Review of The Weird: A Compendium of Strange and Dark Stories, edited by Ann and Jeff VanderMeer
(originally published in The Times Literary Supplement, posted here with permission)
The theologian Rudolf Otto described primitive religion as an encounter with the mysterium tremendum, a fear and trembling in the face of impersonal, fickle and ultimately unknowable divinity. At the root of all religion, he contended, is this dread of the “wholly other” – of what lies beyond mortal understanding.
The history of ghost and supernatural stories is replete with unknowable and fearful entities lurking in the dark, but they tend to rely heavily on ideas of the devil and other superstitions with Christian Middle Age roots. However terrible, they are easily dismissed by faith and the power of God. It is our sin that attracts them, and redemption can undo them. But by the late 1800s – with an increased interest in spiritualism and theosophy, and a sharp rise in the membership of magical societies such as the Hermetic Order of the Golden Dawn – writers turned away from Christian imagery of the supernatural and back towards Otto’s mysterium tremendum, in search of stranger and older horrors. Arthur Machen’s “The Great God Pan” and the frightening “The White People” became the precursor to a new type of strange fiction, an almost unclassifiable sub-genre that is not quite ghost story, not quite tale of monsters. It found its footing in the days of American pulp magazines such as Weird Tales, and, borrowing from the title of that venerable rag, has claimed the name “weird fiction”.
The fantasy author Jeff VanderMeer and the editor Ann VanderMeer have compiled the definitive collection of weird fiction: 110 stories from the early 1900s to the present, accompanied by substantial biographies of their authors. It is a massive undertaking, and its success lies in its ability to lend coherence to a great number of stories that are so remarkably different and yet share a theme: the phenomenal world is merely a shadow, and the numinous is an inscrutable, often hostile, reality. At their best, the stories in The Weird represent a kind of religious literature, echoing Flannery O’Connor’s view that the authentic religious writer “cannot approach the infinite directly, that he must penetrate the natural human world as it is”. The Weird is a catalogue of the horrors that lurk just on the periphery of our senses, and in our own hearts.
H. P. Lovecraft has long been held up as the pre-eminent author of weird fiction. He constructed an entire cosmology of ancient gnostic gods and fiends, their worshippers inhabiting old Massachusetts villages. Known as the “Cthulhu Mythos”, this grand narrative has inspired generations of writers and its own tiny industry. Nevertheless, Lovecraft comes out poorly in this anthology. “The Dunwich Horror” – considered to be central to his mythology – seems horribly laden with howlers such as “olfactory immaculateness” and “teratologically fabulous”. Instead, it is “The Willows”, by Lovecraft’s precursor Algernon Blackwood, that emerges as the great original weird story. Two companions sailing the Danube are forced to make camp on a small island covered in willow bushes. The island begins to exhibit a pulse of consciousness, an invisible presence that sends the narrator first into a kind of ecstasis and then into a delirium of terror. Nothing unusual is ever seen or heard directly. But an ancient force is here, demanding propitiation.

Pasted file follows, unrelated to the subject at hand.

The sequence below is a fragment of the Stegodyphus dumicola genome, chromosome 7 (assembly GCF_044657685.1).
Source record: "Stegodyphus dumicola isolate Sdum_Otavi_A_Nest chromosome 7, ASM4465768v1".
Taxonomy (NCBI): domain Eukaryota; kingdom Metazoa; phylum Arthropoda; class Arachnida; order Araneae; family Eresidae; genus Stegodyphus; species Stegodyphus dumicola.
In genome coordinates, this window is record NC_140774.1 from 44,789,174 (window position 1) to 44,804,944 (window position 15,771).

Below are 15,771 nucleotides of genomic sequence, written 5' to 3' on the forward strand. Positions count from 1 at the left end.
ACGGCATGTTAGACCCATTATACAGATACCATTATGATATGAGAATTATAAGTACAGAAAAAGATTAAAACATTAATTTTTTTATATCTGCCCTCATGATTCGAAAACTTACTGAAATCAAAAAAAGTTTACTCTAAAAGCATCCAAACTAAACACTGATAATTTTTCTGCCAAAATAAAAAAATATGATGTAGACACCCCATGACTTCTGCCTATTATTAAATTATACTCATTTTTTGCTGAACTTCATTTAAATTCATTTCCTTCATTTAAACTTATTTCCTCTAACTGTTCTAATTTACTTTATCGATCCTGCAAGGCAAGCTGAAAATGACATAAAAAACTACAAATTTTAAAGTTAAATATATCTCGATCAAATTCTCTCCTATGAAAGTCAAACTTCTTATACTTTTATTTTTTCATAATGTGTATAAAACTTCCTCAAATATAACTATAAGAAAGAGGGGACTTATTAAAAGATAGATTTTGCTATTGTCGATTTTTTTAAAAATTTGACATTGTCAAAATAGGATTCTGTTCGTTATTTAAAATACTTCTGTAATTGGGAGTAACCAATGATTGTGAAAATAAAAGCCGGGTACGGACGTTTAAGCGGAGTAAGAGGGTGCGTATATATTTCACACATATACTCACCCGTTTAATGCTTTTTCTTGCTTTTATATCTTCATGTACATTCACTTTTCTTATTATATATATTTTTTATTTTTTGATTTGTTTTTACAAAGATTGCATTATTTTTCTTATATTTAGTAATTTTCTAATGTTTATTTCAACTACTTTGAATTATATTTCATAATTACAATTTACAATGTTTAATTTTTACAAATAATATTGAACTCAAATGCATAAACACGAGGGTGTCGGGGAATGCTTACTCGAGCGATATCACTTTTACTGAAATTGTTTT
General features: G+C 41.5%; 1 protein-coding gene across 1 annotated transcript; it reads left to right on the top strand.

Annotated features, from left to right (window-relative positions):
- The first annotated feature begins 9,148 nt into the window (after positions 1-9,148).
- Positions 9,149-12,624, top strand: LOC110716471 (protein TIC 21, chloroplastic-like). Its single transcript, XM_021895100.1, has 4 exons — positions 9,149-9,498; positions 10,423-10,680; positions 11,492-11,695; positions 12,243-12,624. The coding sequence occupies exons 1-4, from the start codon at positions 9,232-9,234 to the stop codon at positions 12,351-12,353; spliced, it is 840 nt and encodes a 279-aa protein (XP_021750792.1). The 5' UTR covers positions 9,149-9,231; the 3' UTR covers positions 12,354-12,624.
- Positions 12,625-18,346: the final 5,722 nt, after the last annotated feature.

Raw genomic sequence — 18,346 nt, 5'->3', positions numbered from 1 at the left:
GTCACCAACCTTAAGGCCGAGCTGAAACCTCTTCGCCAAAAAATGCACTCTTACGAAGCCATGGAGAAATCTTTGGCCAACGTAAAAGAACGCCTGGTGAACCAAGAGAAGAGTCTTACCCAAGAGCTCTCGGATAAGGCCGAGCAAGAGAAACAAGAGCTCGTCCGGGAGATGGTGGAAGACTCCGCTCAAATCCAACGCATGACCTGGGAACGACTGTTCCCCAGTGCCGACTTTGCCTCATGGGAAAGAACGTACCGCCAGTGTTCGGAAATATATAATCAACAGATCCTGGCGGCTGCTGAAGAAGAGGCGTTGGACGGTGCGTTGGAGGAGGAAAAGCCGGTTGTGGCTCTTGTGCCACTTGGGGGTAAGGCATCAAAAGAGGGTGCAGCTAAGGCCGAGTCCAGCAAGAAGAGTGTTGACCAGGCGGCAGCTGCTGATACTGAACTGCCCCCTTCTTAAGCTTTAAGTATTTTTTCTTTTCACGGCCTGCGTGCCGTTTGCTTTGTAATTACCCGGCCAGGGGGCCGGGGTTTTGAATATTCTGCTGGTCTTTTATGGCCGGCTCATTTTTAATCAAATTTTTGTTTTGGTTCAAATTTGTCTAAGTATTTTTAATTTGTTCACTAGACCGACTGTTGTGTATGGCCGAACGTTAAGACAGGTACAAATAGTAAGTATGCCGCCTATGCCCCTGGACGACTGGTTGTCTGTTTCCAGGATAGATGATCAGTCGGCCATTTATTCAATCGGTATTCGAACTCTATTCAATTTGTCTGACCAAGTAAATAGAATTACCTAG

The early part of the twentieth century offers a number of fine tales: Rabindranath Tagore’s “The Hungry Stones”, the haunting story of a man who is given a tantalizing vision of another world; a wonderfully scary story of a lost race who have dug a subterranean world in A. Merritt’s “The People of the Pit”; and Franz Kafka’s chilling “In the Penal Colony”. Later stories of note include “The Aleph” by Jorge Luis Borges and “The Town Manager” by Thomas Ligotti, about a town under the thrall of mysterious administrators who toy with the residents’ lives.
Underlying many of the stories here is the dark psychology of surrealism, but compelling characterization is often lost amid the creeps. Nevertheless, even some of these are fine examples of experimental fiction, such as “Dust Enforcer” by the Iranian writer Reza Negarestani, a taxonomy of Middle Eastern demons told with zoological precision. Those that are driven by a compelling authentic voice stand out strongly. “The Forest” by Laird Barron follows a famous, troubled cinematographer as he is invited to witness an experiment by an eccentric scientist obsessed with contacting a coleopteran and primal intelligence that is secretly consuming the Earth. The cinematographer’s own psychological breakdown is mirrored in the slow decay of the world. Michael Chabon’s “The God of Dark Laughter”, meanwhile, fulfills the promise of Lovecraft by presenting a realistic and credible character – an alcoholic district attorney who blames himself for the death of his son – who takes on a case, a small-town murder investigation, that ultimately reveals to him the absurdity of existence in the face of a cosmic horror, real or imagined.
One story still stands out as not only the finest in this anthology, but a masterpiece of fiction. “The Sanatorium at the Sign of the Hourglass” by the Polish author Bruno Schulz is the deeply sad and haunting tale of a man visiting his father at a strange hospital that keeps those who have died in a waking purgatory.
In one unsettling scene, the narrator spies his father in a restaurant, only to find him bedridden moments later. A normal sense of time is no longer “a continuous regulation and correction of its excesses”. Since the sanatorium has rendered his father’s death incomplete, the narrator says, “My father’s time and my own no longer coincide”. It leaves an impression of Schulz having conjured images and feelings from the reader’s own dreams.